The Global Environment

Subject 625-101 (2009)

Note: This is an archived Handbook entry from 2009. Search for this in the current handbook

Credit Points: 12.50
Level: 1 (Undergraduate)
Dates & Locations:

This subject has the following teaching availabilities in 2009:

Semester 1, - Taught on campus.
Pre-teaching Period Start not applicable
Teaching Period not applicable
Assessment Period End not applicable
Last date to Self-Enrol not applicable
Census Date not applicable
Last date to Withdraw without fail not applicable

Lectures and laboratory based practical work.

Timetable can be viewed here. For information about these dates, click here.
Time Commitment: Contact Hours: 36 one-hour lectures (three per week), 12 two-hour practicals (one per week)
Total Time Commitment: 120 hours total time commitment.
Prerequisites: None
Corequisites: None
Recommended Background Knowledge: None
Non Allowed Subjects: None
Core Participation Requirements: It is University policy to take all reasonable steps to minimise the impact of disability upon academic study and reasonable steps will be made to enhance a student’s participation in the University’s programs. This subject requires all students to actively and safely participate in laboratory activities. Students who feel their disability may impact upon their participation are encouraged to discuss this with the subject coordinator and the Disability Liaison Unit.


Assoc Prof Stephen John Gallagher
Subject Overview:

This subject examines five topics. The Earth covers the origin of the Earth in a planetary system; the physical and chemical structure of the Earth; the geosphere; hydrosphere; and atmosphere; and origin and composition of the atmosphere. Geological Materials covers minerals: the nature of crystalline substances; rocks as aggregates of minerals; an introduction to igneous, sedimentary and metamorphic rocks. Plate Tectonics covers why plate tectonics?; where plates collide: volcanoes, earthquakes, continental collision and mountain building; where plates part: continental drift, sea-floor spreading, mid-oceanic ridges; and within plates: uplift, weathering and erosion, transport of sediment, subsidence and sedimentation, volcanism. The Basics of Weather and Climate covers the Earth in space; the importance of its orbital characteristics; and cold poles and warm equator. The Atmosphere covers basic properties of the troposphere, stratosphere, mesosphere; the friction layer; the lapse-rate; and vertical and mean-sea-level distributions of pressure, temperature, rainfall.

Objectives: On completion of this subject, students should comprehend the materials that the Earth is made of; the diverse processes from continent-scale to microscopic-scale which shape the Earth; the mode of formation of the rocks which make up the geological record; and the structure of the Earth's atmosphere. Students will have developed the skills to observe, in the laboratory and the field, basic properties of the global environment.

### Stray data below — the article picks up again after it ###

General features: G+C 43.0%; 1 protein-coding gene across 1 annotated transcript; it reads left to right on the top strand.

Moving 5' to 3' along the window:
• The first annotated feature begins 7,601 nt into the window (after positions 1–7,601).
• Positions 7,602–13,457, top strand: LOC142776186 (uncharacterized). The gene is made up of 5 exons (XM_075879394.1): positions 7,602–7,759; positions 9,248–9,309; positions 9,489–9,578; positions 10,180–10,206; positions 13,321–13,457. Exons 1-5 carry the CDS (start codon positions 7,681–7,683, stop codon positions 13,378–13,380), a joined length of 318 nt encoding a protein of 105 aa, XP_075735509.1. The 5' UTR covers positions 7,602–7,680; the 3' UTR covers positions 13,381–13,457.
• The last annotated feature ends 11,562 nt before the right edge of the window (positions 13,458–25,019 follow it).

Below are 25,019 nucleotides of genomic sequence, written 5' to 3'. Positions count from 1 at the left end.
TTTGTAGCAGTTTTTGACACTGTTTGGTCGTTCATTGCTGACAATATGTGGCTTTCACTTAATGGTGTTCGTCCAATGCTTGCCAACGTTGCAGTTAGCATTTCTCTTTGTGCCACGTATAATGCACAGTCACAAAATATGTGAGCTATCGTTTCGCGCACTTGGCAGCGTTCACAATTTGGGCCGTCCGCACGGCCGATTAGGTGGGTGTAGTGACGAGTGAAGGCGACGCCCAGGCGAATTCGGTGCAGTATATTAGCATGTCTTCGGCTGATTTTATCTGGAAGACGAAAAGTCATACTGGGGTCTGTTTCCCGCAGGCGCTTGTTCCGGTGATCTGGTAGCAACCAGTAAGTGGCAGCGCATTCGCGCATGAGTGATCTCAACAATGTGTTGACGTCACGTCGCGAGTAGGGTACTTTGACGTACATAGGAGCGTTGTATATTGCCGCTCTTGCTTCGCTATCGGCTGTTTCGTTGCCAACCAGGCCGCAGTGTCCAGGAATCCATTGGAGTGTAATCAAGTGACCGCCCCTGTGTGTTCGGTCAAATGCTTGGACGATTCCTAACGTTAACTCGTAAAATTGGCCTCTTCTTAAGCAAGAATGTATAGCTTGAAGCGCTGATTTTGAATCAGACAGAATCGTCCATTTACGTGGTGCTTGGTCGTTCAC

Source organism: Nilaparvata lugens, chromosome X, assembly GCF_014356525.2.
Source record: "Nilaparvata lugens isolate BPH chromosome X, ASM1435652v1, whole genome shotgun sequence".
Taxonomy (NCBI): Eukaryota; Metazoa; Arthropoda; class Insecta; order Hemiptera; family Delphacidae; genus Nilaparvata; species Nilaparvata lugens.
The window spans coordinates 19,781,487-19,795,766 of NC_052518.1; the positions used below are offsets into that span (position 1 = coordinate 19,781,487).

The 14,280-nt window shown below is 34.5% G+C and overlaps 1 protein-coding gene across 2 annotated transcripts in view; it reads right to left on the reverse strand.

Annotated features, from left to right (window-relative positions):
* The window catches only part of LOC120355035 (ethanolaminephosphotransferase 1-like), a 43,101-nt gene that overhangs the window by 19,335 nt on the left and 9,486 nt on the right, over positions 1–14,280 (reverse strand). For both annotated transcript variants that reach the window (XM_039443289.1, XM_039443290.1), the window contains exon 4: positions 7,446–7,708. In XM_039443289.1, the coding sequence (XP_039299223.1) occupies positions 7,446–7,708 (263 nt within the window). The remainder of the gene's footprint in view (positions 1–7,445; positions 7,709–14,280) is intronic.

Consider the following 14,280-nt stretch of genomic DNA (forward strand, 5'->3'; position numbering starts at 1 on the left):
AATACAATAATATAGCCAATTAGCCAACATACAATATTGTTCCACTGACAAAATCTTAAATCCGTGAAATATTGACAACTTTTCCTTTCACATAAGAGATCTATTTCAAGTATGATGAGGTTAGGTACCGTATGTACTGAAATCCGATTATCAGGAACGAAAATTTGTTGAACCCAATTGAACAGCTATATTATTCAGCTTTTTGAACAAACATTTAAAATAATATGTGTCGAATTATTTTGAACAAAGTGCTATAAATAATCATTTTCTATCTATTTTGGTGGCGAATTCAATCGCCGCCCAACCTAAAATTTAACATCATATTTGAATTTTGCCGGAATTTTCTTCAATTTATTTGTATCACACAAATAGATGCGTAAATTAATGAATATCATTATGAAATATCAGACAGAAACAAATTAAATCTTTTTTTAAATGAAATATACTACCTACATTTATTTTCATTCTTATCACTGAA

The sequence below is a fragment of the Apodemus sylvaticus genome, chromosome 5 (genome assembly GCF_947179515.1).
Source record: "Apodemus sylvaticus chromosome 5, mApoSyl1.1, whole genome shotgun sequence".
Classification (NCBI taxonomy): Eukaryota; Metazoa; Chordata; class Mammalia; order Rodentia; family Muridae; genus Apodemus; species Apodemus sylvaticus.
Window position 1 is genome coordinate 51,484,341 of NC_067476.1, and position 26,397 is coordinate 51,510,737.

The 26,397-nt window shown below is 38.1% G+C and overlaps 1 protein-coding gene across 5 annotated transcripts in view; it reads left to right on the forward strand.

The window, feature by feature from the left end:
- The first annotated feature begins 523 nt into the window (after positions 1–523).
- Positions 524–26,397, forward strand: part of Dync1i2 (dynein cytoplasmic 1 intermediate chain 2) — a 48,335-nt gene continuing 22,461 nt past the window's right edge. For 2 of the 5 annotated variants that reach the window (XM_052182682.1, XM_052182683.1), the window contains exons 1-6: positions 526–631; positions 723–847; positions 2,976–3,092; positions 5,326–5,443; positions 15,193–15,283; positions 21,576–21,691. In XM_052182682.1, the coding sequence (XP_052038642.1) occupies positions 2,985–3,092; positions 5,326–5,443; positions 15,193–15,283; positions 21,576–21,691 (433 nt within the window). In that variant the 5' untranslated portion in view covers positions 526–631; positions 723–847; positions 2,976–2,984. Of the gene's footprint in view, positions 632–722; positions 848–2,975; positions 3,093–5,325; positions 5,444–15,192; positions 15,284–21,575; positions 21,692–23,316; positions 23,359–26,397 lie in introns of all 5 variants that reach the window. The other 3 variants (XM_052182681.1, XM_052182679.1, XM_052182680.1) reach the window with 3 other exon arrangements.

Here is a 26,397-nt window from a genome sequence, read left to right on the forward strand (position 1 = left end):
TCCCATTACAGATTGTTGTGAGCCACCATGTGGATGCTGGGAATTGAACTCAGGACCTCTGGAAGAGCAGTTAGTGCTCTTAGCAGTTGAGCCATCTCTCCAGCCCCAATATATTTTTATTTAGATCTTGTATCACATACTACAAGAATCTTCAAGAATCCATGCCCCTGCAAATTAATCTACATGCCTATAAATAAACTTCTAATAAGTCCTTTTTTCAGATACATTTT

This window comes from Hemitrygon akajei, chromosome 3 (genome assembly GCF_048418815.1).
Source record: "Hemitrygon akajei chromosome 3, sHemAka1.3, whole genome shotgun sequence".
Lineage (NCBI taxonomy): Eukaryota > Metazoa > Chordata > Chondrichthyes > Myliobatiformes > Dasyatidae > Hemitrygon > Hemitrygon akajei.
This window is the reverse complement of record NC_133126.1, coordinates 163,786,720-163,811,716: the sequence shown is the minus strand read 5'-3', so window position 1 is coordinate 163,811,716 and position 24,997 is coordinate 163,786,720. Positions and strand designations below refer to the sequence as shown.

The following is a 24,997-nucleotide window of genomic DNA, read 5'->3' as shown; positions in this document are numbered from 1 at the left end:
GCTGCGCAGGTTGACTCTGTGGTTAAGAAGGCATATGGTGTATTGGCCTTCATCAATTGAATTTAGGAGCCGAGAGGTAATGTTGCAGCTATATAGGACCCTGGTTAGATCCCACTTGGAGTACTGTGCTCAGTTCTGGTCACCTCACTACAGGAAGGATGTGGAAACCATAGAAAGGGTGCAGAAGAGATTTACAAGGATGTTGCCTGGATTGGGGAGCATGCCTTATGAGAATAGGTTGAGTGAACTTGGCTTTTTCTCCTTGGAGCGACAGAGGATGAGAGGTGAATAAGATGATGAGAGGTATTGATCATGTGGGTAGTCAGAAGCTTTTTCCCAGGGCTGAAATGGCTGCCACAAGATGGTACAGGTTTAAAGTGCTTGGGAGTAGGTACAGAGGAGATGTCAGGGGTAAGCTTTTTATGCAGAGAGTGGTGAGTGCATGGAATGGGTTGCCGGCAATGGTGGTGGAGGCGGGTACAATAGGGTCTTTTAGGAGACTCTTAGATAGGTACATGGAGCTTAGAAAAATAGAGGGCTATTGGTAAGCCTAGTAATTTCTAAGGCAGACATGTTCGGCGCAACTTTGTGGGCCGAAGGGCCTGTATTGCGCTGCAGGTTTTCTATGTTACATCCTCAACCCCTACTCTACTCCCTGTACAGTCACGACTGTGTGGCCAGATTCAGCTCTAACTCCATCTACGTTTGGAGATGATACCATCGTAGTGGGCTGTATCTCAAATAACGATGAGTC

Short tests held during practical sessions (10%); a 2-hour practical examination held during the semester (40%); a 3-hour written examination in the examination period (50%). A reading topic will be assessed in the examination.

Prescribed Texts: Hamblin and Christiansen, Earth's Dynamic Systems 11th edn, Prentice Hall.
Breadth Options:

This subject potentially can be taken as a breadth subject component for the following courses:

You should visit learn more about breadth subjects and read the breadth requirements for your degree, and should discuss your choice with your student adviser, before deciding on your subjects.

Fees Information: Subject EFTSL, Level, Discipline & Census Date
Generic Skills:

The generic skills acquired in this subject include:

  • learning how to approach problems when there may be no right answer;
  • tackling complex exercises within a team environment in the laboratory; and
  • observing in the laboratory the basic materials of the global environment.

Students enrolled in the BSc (both pre-2008 and new degrees), BASc or a combined BSc course will receive science credit for the completion of this subject.

Subject presented by Professor A J W Gleadow, Dr T Lane and Professor M Sandiford.

Related Course(s): Bachelor of Forest Science
Bachelor of Natural Resource Management
Bachelor of Natural Resource Management
Diploma in Arts (Environmental Studies)
Related Majors/Minors/Specialisations: Earth Sciences
Environmental Studies Major
First year earth sciences

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